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Discussion Starter #1
So today Paxton and I were walking by an off leash park that we haven't been to for months. I saw a couple of dogs there that Paxton used to play with when he was much younger. The one dog, a 10 month old unneutered lab came over, they sniffed, the lab rolled on his back....all was good. So I let Paxton off leash.
He charged towards the lab, it looked like it was just going to be rough play and all of a sudden Paxton pinned the lab and had his mouth around the labs muzzle. I pulled Paxton off immediately but he had already scratched the labs muzzle and was quite "worked" up when I pulled him off. I had Paxton lie down for sometime and he calmed down.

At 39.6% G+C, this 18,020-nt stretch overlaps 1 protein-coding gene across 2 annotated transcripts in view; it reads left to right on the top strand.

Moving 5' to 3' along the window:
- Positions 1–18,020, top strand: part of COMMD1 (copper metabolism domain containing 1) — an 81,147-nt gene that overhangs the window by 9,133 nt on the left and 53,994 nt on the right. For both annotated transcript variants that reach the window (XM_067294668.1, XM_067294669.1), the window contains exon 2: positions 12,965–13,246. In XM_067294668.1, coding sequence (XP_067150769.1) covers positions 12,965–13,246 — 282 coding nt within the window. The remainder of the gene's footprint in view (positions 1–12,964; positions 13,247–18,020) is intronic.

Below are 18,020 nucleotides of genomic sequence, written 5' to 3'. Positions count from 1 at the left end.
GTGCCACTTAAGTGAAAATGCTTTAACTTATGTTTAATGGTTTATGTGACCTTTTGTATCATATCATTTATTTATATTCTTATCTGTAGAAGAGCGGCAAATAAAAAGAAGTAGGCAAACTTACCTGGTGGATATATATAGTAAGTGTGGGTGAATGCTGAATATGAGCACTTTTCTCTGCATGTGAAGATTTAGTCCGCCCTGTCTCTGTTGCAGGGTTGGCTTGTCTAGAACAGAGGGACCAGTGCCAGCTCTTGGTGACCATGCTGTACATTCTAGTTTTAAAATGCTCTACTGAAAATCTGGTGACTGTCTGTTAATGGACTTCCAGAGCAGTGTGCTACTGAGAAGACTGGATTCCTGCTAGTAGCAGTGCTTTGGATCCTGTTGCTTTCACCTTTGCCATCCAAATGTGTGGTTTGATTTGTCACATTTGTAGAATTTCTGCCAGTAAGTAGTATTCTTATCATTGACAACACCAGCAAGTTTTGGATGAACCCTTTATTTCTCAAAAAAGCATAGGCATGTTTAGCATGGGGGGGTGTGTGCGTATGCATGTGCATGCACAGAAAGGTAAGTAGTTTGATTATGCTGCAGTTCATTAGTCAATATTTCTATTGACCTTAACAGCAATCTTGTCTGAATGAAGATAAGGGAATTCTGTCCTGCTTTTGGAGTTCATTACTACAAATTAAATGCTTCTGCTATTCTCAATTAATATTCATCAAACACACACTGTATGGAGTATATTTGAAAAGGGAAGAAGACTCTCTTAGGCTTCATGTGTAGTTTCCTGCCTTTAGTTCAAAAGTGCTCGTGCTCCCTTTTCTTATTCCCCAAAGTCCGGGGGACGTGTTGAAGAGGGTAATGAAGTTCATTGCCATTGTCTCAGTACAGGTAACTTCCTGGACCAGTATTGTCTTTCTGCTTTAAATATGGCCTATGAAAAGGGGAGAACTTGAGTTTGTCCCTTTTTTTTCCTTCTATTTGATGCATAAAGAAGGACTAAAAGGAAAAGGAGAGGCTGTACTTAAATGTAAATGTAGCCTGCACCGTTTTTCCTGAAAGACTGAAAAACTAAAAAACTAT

I spoke to our trainer and she believes that although it was quite aggressive in the momoent it is not unusual for a dog of Paxton's age (15 months) to try to exert his dominance over a younger (unneutered) puppy. She is not a fan of off leash parks due to lack of structure and suggested that I monitor the off leash to areas that we know all the dogs, etc.
Paxton has never done anything like this before - AT ALL. I was so upset and I don't know what to think about it. Should I be really worried? Is it possible for a dog to just have a *one off*?
Thanks
 

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I dont know if the park has any rules but the dog parks around here require all the male dogs to be neutered. I dont have any advice but that is one reason I am not a fan of them.